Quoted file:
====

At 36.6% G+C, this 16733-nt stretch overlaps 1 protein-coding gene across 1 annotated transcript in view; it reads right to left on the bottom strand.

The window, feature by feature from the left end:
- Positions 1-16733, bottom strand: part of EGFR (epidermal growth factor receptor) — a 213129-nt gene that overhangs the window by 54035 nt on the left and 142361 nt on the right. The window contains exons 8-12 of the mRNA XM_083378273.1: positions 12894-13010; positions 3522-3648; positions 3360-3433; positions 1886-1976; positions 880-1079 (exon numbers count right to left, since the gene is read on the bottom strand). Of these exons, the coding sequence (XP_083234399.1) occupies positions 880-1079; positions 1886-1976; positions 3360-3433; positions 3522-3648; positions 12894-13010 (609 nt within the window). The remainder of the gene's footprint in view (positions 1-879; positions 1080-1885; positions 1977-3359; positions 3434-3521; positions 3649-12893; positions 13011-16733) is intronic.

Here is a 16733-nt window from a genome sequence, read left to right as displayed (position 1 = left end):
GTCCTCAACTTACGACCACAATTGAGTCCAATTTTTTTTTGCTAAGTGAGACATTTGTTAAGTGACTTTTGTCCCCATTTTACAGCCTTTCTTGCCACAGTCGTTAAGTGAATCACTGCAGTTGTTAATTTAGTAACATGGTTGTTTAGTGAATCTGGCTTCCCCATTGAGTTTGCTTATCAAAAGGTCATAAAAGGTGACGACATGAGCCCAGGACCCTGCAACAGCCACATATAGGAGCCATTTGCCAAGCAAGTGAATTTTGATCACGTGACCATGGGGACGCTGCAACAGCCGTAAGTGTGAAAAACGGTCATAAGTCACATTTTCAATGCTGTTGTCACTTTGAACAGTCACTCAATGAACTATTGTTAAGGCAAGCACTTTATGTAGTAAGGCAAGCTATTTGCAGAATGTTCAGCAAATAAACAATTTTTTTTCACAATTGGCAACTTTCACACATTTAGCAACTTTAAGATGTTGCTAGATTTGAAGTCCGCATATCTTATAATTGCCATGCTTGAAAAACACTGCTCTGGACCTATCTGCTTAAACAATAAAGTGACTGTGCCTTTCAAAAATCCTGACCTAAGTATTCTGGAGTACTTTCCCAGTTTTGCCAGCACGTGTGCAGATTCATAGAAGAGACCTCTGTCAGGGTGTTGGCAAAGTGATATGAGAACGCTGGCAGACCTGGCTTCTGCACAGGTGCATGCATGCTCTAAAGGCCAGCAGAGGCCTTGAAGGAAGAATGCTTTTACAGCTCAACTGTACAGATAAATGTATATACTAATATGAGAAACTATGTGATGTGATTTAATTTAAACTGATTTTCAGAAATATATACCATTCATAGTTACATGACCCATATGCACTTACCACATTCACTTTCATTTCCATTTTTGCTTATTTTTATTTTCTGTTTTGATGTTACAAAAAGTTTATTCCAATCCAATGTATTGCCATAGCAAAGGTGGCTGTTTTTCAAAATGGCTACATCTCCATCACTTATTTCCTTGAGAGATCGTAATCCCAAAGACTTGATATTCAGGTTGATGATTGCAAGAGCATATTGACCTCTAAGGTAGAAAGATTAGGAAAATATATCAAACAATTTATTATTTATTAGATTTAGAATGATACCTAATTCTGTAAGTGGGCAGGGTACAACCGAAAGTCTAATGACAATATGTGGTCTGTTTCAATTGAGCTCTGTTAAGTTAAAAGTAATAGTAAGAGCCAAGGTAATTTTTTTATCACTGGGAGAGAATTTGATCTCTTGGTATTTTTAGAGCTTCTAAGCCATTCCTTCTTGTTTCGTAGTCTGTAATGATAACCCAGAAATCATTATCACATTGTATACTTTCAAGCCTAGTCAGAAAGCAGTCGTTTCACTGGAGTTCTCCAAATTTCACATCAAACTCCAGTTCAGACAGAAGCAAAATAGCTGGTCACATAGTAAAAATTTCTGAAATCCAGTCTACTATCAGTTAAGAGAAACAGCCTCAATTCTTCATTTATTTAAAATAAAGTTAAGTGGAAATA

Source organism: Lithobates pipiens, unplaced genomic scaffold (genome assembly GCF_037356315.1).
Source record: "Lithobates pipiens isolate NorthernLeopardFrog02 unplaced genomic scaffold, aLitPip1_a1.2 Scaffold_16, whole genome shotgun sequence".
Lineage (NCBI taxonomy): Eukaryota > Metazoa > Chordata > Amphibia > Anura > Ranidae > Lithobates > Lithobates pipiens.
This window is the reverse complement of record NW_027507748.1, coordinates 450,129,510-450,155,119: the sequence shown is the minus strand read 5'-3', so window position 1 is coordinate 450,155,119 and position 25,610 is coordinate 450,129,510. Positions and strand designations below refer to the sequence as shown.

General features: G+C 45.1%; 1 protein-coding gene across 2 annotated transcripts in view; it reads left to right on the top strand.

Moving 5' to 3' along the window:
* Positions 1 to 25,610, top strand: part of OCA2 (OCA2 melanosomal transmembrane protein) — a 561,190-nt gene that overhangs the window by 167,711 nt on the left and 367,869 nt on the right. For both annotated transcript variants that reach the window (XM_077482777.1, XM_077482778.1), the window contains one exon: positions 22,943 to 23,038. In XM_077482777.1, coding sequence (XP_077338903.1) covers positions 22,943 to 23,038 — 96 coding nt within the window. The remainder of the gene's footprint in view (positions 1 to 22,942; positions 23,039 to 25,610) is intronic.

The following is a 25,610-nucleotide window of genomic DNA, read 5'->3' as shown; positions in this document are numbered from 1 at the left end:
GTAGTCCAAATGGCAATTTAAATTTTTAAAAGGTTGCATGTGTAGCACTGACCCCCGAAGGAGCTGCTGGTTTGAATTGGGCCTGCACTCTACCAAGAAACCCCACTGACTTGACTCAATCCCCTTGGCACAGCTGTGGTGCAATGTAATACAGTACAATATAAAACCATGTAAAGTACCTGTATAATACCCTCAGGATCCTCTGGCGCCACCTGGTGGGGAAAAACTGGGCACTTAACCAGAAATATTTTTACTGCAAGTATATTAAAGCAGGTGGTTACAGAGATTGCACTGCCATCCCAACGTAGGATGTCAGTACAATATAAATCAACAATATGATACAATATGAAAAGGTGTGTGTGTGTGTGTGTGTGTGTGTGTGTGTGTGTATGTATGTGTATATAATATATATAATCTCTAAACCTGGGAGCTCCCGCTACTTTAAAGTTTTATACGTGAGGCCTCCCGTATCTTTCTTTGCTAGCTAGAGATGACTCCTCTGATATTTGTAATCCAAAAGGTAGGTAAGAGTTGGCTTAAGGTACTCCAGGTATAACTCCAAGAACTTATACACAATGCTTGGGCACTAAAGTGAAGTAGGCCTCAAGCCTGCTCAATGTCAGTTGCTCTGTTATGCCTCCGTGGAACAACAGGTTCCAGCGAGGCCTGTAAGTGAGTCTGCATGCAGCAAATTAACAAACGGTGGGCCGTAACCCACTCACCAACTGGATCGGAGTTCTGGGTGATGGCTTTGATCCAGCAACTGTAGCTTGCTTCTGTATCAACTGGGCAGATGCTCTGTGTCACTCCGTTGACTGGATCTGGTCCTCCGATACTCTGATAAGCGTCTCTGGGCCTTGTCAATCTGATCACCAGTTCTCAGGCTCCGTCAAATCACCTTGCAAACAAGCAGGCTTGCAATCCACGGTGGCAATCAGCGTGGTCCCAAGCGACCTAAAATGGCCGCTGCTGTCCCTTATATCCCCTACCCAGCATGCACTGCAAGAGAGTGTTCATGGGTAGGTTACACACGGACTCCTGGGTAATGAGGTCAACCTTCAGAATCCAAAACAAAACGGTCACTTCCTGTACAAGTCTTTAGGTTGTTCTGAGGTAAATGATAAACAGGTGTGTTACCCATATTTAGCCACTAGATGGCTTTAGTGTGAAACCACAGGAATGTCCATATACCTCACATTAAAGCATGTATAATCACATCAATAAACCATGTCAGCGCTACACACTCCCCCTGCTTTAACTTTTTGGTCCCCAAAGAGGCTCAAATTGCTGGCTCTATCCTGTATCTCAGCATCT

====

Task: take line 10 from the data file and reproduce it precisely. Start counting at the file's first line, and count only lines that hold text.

General features: G+C 45.1%; 1 protein-coding gene across 2 annotated transcripts in view; it reads left to right on the top strand.